The Scrapbook

As I walked into the Dog House the first person I saw was Dean, directly facing me from the other side of the nearest table. There were two others with him, both seated by the windows, and Dean pushed the fourth chair out with his foot as a way of inviting me to sit down. I did. I was actually looking for my brother Jimmy, and though I knew there wasn’t much chance of learning anything from Dean and Co. I didn’t have a whole lot else to go on at the time.

“This is David,” said Dean, introducing us, “and his brother Kiernan.”

“Hmm.” I answered. “That’s funny; I’m looking for Jimmy.”

“Jimmy’s his brother,” said Dean to his buddies. “Haven’t seen him,” he said to me.

“No?” I said. Like maybe I couldn’t decide whether I believed him.

“Didn’t even know he was out. He’s out?”

“Yeah,” I said, “couple of weeks now.”

David and Kiernan nodded along. They didn’t seem to like the page we were on. Didn’t look like they wanted to skip ahead, either.

“Well, he always turns up,” said Dean. Nice and genial sounding.

A waitress turned up at my side, asking me what I wanted. I didn’t like the look of the remains in front of the other three at the table. Watery traces of eggs still on the plates, dingy looking forks with the tines all bent out of shape, and partial pieces of what looked like burnt bacon. Cloudy glasses filled with tepid looking water. The whole place smelled like old food. Greasy.

“Coffee and toast,” I said. “Dry.” If I wanted more grease, I figured I could just wave it back and forth in the air a few times.

“That all you want?” asked the waitress, tapping her pad with the eraser end of the pencil.

“Yeah, that’s it.”

She wrote it down on the ticket, nodding, and then left without saying anything else.

“He ain’t a big eater,” said Dean to his friends, “or maybe he doesn’t like the looks of the food.”

“It’s good food,” said Kiernan. “I eat here all the time.”

“He usually likes things a little more upscale,” said Dean, laughing as he nodded towards me.

“Not like Jimmy.”

I didn’t like that, but let it pass. I wanted to hear what else he might have to say. The waitress brought me a cup and then poured the coffee at the table.

Dean and I talked for a little while; or rather I sat there and listened to Dean. I thought he might know something; he usually did. He’s also a big talker. Usually it wasn’t much worth listening too, or it was more than I wanted to hear, but he was good at keeping himself informed and right then it was information I wanted. So he talked, going on and on about how bad business was lately, about which I only wondered how he could spend so much time sitting on his ass in a grubby diner crammed in between a warehouse and an old taxidermy shop. I didn’t say anything about that, of course; I was hoping he’d get back around to Jimmy.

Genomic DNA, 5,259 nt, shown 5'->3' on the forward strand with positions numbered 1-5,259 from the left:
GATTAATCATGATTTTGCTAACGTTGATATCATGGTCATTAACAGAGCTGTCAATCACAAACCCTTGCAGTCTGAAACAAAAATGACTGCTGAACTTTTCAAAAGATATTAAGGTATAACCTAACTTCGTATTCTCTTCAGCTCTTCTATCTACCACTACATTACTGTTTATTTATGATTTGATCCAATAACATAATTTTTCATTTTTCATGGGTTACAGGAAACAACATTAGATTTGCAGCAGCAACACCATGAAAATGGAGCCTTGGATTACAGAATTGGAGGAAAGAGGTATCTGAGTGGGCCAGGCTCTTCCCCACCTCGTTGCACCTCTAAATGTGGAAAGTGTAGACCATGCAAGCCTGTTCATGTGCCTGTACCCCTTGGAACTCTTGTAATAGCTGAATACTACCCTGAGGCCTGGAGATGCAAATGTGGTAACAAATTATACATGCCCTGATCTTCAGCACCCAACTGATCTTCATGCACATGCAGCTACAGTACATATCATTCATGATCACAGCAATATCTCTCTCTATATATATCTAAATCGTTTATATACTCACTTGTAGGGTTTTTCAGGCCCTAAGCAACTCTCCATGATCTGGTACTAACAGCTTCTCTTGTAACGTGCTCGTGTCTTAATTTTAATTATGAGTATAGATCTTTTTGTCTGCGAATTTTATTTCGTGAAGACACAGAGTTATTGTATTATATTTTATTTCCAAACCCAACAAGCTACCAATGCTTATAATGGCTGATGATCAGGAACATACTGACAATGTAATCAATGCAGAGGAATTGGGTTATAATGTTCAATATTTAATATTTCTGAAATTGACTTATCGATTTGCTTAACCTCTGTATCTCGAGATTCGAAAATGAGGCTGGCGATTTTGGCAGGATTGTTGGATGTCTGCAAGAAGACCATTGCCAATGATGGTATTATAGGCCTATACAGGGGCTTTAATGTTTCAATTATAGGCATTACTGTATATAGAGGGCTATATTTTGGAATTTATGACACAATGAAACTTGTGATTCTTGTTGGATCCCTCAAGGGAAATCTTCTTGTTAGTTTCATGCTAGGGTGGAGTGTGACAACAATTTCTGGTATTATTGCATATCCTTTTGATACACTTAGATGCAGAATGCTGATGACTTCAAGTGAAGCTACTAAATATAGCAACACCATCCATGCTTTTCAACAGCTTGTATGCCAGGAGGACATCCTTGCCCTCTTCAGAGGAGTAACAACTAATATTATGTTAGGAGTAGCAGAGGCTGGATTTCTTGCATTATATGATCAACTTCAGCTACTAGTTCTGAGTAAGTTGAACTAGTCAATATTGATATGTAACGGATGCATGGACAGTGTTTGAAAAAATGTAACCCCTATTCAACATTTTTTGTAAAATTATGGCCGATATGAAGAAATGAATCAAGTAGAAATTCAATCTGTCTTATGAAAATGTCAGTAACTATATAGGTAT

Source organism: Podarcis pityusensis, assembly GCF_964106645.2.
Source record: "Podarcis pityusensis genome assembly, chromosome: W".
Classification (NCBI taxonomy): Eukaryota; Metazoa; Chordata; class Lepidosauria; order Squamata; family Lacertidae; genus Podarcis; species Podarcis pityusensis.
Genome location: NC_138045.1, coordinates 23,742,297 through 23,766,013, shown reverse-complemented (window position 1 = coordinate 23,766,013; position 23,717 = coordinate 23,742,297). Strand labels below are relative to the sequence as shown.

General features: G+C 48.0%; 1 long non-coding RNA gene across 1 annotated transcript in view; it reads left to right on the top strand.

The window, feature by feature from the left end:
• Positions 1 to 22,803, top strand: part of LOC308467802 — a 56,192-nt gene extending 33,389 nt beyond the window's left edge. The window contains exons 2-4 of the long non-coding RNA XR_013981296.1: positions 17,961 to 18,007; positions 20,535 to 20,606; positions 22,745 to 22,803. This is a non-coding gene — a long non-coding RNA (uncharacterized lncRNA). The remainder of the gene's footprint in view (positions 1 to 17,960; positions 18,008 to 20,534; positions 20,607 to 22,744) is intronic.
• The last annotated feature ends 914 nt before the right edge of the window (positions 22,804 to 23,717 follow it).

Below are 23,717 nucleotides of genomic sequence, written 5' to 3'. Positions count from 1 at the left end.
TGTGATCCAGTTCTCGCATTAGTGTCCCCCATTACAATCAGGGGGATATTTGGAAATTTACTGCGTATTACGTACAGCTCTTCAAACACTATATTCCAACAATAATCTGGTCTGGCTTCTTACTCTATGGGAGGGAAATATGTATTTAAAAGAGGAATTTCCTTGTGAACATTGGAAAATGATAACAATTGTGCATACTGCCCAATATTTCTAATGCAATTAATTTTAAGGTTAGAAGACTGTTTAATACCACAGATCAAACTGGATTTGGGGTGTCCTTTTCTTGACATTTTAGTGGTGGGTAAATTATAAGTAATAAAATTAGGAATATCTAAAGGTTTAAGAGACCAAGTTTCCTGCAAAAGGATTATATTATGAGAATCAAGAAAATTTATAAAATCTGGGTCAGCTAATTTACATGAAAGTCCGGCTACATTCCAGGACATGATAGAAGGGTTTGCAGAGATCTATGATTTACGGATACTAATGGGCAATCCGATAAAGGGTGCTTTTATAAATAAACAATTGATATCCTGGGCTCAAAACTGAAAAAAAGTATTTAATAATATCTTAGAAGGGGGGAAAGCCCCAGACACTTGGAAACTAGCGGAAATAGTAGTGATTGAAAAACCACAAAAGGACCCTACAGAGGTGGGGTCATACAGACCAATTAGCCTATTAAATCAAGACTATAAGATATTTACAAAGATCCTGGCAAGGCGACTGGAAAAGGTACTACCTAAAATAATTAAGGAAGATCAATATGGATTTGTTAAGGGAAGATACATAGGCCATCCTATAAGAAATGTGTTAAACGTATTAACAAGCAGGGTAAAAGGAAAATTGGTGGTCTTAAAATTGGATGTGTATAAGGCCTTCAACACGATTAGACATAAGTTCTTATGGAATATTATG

The waitress brought my toast, soggy with butter. I shoved it off to my left.

When Dean saw how bored I was getting, all of a sudden it was ‘Jimmy this’ and ‘Jimmy that’, but it was all old news, stuff that happened twenty years ago and was of absolutely no use to anybody now. David and Kiernan listened, but then they looked like they were used to listening. Dean was about to start in on another story about school when a gal from a nearby booth walked up and stood next to our table.

“You’re talking about Jimmy?” she asked.

“Yeah, that’s right,” said Dean. “His brother,” he added, nodding at me.

“This is Meghan,” he said to me.

“I worked with Jimmy,” she said, naming a place over on Fourth Avenue South. “He didn’t show up last week. Didn’t call, neither. Nobody knows.”

“Isn’t that—” started David, but Dean came in a little louder.

“You’re Jimmy’s type, aren’t you?” he croaked, looking her up and down. I looked at her looking back at him: long, dark hair. Big chest. A little on the short side, just like Jimmy. Thing of it is, Jimmy liked his girls tall, not quite so well stacked. Dean was trying to plant something, alright, and I could see David knew it.

“Yeah, well, he liked me. We saw each other a bit. He’d already had some trouble with a girl named Val, who also thought she was his type. But she wasn’t. Val didn’t like finding that out.” Meghan sounded like she was trying to put the mark on this woman Val, but it was she herself who sounded bitter.

“What else you got?” asked Dean, beating me to it. Though when it came right down to it, I still thought Dean knew something himself. From what he wasn’t saying. I looked at David, who staring a hole right through his plate.

“I’m working on a graphic novel about us,” she said.

“A what?” asked Kiernan.

“It’s like a comic book,” I said. “For grown-ups.”

“What do mean by ‘us’?” I asked her. “You and Jimmy?”

“More than a comic book,” said Meghan, and reached over to her booth and grabbed a thick pile of construction paper. It was all held together in one of those binders we used to use for school reports. She pulled over a chair from another table and sat down next to me at the end of ours.

“You gonna eat that toast?” asked Kiernan.

“Nope.” I answered. “Have at it.” He reached for the jelly.

Opening up her book, I could see that she’d put quite a bit of work into it. Not that it looked all that great. It was more like a scrapbook than anything else. There were polaroids and pencil sketches on thin tracing paper falling out all over the place, and when she opened it up she needed to put her hand over the entire page to keep it all in place. Some of the drawings were in color, some were in black and white. Maybe half of each page was pictures, the other half was dialogue, usually in a seven or eight word column at the bottom center of the page. From the page we spent most of our time with, I couldn’t tell whether the pictures were meant to illustrate the text, or whether the text was meant to describe the pictures, or really even what was supposed to go with what.